Limited access to transport for specialist appointments or out-of-area care, including tertiary hospitals and the Sydney Children’s Hospital Network.
|Completing NDIS applications and wait times to use disability service providers.|
Violence, abuse and neglect within the community may inhibit access to clinical care.
The notion of abuse may not be understood culturally, in language or through translation.
Safety fears for a client and their family, and challenges around reporting.
|Access to early childhood programs for those born overseas, as they don’t get a 'Blue book' or enter early childhood programs, compared with children born in Australia.|
Inconsistent engagement with GPs across regional settings, due to workforce constraints and areas of specialty or interest.
Some practices have long wait times due to supply and demand issues.
|Some refugee cohorts or community members move, often to other settlement areas. This is referred to as secondary settlement.|
|Stigma associated with accessing mental health services based on cultural beliefs.|
|Health staff working beyond their contractual obligations to address the needs of the community.|
|Clients missing specialist appointments because reminders are not in their language or interpreters are not used.|
|Turnover of health staff due to managing high caseloads and challenges supporting clients with high needs.|
|Misunderstanding cultural considerations when caring for certain community groups.|
|Some patients are surprised by wait times to access specialists.|
Some people arrive in Australia without medications for chronic illnesses, such as diabetes. Others can arrive dependent on illicit drugs that were readily available in refugee camps or their country of origin.
This can create complexities for initial treatment and ongoing healthcare.
|Communities are not always engaged in the planning process, service design or improvement to service delivery.|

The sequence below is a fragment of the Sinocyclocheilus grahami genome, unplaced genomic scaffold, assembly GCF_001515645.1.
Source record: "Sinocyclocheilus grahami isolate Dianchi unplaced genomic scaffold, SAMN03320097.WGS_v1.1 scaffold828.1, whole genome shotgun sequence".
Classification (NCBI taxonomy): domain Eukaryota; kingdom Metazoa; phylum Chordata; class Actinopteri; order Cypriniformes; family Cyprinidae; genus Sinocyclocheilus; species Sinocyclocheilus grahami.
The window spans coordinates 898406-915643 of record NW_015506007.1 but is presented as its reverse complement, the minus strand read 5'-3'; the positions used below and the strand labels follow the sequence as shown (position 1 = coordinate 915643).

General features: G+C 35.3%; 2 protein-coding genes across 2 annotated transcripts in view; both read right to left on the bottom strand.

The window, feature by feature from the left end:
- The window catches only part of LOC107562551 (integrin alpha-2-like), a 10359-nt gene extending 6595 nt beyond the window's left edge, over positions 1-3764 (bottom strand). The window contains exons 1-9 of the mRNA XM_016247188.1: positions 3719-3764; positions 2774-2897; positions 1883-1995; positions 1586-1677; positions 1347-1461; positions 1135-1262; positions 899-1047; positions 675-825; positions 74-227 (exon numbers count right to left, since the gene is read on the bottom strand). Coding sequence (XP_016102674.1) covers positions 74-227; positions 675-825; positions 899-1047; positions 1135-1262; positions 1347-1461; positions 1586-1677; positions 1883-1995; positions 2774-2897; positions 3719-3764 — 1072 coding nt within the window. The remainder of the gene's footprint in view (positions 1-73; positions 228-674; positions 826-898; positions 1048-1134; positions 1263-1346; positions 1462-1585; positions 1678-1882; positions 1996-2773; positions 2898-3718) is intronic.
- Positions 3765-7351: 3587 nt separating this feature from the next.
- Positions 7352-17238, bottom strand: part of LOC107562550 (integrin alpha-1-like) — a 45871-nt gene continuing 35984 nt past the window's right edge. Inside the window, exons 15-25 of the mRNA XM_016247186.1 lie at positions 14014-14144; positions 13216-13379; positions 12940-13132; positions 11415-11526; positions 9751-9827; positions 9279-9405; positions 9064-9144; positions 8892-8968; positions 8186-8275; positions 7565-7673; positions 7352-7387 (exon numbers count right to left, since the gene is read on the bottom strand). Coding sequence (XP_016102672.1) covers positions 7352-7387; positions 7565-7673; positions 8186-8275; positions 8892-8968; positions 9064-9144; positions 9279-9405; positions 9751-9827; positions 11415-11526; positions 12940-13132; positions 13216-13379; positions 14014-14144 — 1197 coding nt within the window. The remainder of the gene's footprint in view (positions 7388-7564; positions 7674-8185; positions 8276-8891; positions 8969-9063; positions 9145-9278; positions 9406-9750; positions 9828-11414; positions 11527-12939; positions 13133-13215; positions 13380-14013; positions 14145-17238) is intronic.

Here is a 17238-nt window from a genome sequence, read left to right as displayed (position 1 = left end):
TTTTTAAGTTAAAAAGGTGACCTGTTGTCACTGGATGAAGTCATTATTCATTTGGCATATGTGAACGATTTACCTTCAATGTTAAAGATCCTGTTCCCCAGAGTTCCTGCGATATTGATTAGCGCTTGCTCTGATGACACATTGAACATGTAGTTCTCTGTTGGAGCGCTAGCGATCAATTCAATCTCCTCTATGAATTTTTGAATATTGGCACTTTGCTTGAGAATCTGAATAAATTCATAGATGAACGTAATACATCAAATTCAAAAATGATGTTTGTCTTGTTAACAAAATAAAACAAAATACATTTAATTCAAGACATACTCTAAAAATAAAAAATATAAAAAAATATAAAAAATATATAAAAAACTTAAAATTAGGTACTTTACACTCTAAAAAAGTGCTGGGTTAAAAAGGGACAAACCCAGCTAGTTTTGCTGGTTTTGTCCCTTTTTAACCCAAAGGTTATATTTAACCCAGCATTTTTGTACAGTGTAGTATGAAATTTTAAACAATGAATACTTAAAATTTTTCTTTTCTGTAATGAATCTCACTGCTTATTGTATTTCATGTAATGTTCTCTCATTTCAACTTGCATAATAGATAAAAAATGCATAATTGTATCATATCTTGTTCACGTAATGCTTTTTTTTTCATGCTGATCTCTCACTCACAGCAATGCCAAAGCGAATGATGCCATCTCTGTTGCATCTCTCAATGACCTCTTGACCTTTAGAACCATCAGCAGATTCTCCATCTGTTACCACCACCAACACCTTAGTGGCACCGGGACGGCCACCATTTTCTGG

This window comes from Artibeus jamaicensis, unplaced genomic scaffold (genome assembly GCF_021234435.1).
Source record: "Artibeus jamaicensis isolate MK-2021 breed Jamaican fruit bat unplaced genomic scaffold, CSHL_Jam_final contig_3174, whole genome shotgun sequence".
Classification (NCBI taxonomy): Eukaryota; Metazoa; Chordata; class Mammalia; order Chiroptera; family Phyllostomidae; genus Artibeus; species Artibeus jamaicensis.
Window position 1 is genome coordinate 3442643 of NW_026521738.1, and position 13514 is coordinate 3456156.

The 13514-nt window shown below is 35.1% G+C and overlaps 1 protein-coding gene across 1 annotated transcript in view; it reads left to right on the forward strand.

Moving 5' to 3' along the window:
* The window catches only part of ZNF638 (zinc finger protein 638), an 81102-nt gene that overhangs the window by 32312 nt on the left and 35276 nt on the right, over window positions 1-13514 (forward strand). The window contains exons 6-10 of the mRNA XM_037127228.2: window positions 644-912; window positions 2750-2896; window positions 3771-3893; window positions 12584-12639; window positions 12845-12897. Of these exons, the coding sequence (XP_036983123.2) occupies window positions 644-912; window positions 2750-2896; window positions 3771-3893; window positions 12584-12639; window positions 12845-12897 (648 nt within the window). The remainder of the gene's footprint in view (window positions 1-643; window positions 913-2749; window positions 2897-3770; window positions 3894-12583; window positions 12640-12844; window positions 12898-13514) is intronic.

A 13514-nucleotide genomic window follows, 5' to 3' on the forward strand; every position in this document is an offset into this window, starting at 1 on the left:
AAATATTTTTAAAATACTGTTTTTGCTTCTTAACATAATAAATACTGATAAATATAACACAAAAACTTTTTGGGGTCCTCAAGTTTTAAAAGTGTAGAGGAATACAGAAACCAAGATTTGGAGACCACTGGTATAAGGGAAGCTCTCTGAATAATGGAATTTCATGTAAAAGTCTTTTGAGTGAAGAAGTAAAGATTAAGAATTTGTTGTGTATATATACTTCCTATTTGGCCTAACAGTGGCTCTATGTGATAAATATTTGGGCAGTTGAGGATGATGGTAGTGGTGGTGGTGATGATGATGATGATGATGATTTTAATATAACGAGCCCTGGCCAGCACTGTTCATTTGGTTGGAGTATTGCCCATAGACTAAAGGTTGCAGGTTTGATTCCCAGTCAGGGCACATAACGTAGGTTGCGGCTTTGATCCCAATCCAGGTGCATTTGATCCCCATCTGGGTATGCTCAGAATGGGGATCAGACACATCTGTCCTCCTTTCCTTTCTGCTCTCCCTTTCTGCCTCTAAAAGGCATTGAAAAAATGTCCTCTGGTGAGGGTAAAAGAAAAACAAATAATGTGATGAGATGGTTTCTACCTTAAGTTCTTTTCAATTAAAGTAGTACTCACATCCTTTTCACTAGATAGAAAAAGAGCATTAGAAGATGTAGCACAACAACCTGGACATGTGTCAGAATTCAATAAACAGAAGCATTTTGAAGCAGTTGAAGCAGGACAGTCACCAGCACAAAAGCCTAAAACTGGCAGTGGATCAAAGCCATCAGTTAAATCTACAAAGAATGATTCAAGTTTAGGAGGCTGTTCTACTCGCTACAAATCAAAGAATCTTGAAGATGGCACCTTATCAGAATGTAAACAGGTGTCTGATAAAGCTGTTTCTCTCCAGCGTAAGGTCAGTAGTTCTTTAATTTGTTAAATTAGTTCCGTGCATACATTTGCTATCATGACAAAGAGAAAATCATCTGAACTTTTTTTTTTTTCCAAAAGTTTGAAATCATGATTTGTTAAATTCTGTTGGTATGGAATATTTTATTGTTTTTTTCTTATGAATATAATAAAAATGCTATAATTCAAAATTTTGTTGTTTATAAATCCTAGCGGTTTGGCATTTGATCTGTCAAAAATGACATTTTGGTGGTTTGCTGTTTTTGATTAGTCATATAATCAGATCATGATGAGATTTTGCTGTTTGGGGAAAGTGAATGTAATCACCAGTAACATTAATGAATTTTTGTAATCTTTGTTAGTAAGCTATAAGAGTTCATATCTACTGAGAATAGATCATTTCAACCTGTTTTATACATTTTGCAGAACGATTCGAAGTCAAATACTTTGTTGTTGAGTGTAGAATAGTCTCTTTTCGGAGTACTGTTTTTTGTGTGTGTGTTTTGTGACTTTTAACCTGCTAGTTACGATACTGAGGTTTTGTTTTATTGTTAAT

David's story: barriers for people with complex needs
David was born in 2006 in Iraq. His family is of Yazidi ethnicity.
David’s father and siblings (other than one sister) were taken by ISIS in 2014 and were presumed dead.
In March 2019, David, his mother and 19-year-old sister settled in Coffs Harbour, NSW. They had family members already living in Coffs Harbour, but they had settlement and health problems of their own and could not support the family.
David was diagnosed with Duchenne muscular dystrophy (DMD) in Iraq. He uses a manual wheelchair and relies on his mother for all his daily activities. In July 2019, several appointments were organised at John Hunter Hospital (JHH) with multiple specialists to optimise David’s visit.
An inter-hospital transfer was declined due to cost. There are no direct flights between Newcastle and Coffs Harbour. Passengers need to fly to Sydney then back to Newcastle. Flights were organised but the airline refused to book them due to the mother and son’s inability to speak English. The airline said they must travel with a bilingual guide. Mid North Coast Local Health District employed a bilingual worker to escort the family to JHH.
They left Coffs Harbour at 10am on 22 July and did not return at until late afternoon on 25 July. This included more than 10 hours of travel time across three days.
The family was assisted to and from the airport in Coffs Harbour by their case worker from Settlement Services International (SSI). In Newcastle, they were picked up by a clinical nurse consultant connected with one of David's specialist services.
The long journey was exhausting and stressful for David’s mother who had to support David for all his daily needs. It was also expensive. Public health had to pay for the bilingual guide, flights, accommodation, food and a wage for three days.
The logistics of the trip were extensive. Nursing staff and social workers from both Coffs Harbour and John Hunter Hospitals spent many hours liaising with SSI, the patient and mother using interpreters.
Fortunately, this year, David’s NDIS package has been put in place so his most recent visit to JHH involved a support worker driving him and his mother to Newcastle. This was a far more comfortable journey for the family.
In July 2022, David's family received news that four siblings had been found alive. It is hoped they can relocate to Australia soon.
* Australian Refugee Health Practice Guide. Children.